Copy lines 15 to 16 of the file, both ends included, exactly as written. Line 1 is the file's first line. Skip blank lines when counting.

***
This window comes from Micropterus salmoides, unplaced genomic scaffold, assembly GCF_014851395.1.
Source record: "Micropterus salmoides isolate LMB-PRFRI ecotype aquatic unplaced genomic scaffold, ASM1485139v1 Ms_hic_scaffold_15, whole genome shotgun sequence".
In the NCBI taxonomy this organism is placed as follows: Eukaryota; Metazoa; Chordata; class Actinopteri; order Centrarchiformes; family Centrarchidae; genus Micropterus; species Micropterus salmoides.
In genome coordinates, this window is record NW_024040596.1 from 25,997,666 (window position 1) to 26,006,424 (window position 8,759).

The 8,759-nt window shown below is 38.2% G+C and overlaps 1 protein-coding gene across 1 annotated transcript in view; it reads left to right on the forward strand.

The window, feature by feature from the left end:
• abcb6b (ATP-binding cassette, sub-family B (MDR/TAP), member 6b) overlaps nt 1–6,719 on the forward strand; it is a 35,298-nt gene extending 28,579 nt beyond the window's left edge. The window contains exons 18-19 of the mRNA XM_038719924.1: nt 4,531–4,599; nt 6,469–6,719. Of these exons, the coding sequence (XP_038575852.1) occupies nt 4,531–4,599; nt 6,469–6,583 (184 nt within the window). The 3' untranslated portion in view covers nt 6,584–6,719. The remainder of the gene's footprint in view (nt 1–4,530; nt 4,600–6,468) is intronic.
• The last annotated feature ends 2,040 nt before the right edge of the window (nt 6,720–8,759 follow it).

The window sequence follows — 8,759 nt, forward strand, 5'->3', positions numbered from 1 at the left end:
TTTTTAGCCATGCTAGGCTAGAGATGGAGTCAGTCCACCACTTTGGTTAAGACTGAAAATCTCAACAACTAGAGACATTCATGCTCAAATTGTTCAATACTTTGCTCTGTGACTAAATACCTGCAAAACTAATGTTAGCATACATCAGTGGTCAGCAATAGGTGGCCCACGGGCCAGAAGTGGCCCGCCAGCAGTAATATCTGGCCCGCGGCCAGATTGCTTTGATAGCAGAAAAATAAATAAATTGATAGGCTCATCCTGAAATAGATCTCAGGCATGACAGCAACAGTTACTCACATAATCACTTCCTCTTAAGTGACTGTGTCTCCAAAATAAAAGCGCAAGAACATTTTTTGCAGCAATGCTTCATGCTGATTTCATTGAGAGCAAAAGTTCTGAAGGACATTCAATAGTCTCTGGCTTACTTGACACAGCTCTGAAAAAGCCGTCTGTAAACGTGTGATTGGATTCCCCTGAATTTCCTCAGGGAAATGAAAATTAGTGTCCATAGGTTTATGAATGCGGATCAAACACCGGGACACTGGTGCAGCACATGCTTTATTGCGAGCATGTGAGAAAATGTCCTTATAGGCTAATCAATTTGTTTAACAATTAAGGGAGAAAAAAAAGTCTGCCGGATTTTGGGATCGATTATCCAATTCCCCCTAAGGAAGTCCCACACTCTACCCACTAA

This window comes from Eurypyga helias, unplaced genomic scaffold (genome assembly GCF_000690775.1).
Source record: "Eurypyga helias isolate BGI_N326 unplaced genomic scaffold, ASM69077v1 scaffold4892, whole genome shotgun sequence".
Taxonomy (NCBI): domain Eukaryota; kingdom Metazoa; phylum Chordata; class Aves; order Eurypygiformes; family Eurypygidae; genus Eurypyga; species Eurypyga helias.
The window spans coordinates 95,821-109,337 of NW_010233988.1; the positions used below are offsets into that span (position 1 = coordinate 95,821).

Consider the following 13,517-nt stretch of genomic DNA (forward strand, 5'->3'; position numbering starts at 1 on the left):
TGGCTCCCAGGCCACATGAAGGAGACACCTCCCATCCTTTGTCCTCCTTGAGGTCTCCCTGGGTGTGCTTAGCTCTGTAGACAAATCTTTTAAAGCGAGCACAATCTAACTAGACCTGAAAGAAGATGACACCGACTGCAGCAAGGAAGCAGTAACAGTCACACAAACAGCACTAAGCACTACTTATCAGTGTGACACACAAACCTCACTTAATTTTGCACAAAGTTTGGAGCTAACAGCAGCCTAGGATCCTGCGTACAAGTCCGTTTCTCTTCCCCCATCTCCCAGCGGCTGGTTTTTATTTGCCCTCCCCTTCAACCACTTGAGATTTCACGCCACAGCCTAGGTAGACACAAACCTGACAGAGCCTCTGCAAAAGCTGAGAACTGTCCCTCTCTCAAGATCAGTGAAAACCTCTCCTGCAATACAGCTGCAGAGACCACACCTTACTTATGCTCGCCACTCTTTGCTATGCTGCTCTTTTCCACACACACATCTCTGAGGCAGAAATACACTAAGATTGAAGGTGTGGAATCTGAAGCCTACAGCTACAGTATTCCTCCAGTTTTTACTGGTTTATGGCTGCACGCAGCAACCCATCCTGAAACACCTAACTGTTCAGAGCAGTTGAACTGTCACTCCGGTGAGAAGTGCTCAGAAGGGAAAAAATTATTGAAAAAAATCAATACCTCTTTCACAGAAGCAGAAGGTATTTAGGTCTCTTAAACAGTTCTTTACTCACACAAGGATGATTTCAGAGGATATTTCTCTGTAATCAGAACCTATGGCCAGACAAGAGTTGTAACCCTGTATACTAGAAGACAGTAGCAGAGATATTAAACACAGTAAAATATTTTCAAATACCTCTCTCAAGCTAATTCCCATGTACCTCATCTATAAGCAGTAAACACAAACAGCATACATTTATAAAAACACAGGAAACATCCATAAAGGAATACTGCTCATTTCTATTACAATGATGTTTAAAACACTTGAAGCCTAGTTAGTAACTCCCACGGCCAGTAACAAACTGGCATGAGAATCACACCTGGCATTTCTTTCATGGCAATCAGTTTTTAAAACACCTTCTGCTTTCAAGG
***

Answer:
Consider the following 13,517-nt stretch of genomic DNA (forward strand, 5'->3'; position numbering starts at 1 on the left):
TGGCTCCCAGGCCACATGAAGGAGACACCTCCCATCCTTTGTCCTCCTTGAGGTCTCCCTGGGTGTGCTTAGCTCTGTAGACAAATCTTTTAAAGCGAGCACAATCTAACTAGACCTGAAAGAAGATGACACCGACTGCAGCAAGGAAGCAGTAACAGTCACACAAACAGCACTAAGCACTACTTATCAGTGTGACACACAAACCTCACTTAATTTTGCACAAAGTTTGGAGCTAACAGCAGCCTAGGATCCTGCGTACAAGTCCGTTTCTCTTCCCCCATCTCCCAGCGGCTGGTTTTTATTTGCCCTCCCCTTCAACCACTTGAGATTTCACGCCACAGCCTAGGTAGACACAAACCTGACAGAGCCTCTGCAAAAGCTGAGAACTGTCCCTCTCTCAAGATCAGTGAAAACCTCTCCTGCAATACAGCTGCAGAGACCACACCTTACTTATGCTCGCCACTCTTTGCTATGCTGCTCTTTTCCACACACACATCTCTGAGGCAGAAATACACTAAGATTGAAGGTGTGGAATCTGAAGCCTACAGCTACAGTATTCCTCCAGTTTTTACTGGTTTATGGCTGCACGCAGCAACCCATCCTGAAACACCTAACTGTTCAGAGCAGTTGAACTGTCACTCCGGTGAGAAGTGCTCAGAAGGGAAAAAATTATTGAAAAAAATCAATACCTCTTTCACAGAAGCAGAAGGTATTTAGGTCTCTTAAACAGTTCTTTACTCACACAAGGATGATTTCAGAGGATATTTCTCTGTAATCAGAACCTATGGCCAGACAAGAGTTGTAACCCTGTATACTAGAAGACAGTAGCAGAGATATTAAACACAGTAAAATATTTTCAAATACCTCTCTCAAGCTAATTCCCATGTACCTCATCTATAAGCAGTAAACACAAACAGCATACATTTATAAAAACACAGGAAACATCCATAAAGGAATACTGCTCATTTCTATTACAATGATGTTTAAAACACTTGAAGCCTAGTTAGTAACTCCCACGGCCAGTAACAAACTGGCATGAGAATCACACCTGGCATTTCTTTCATGGCAATCAGTTTTTAAAACACCTTCTGCTTTCAAGG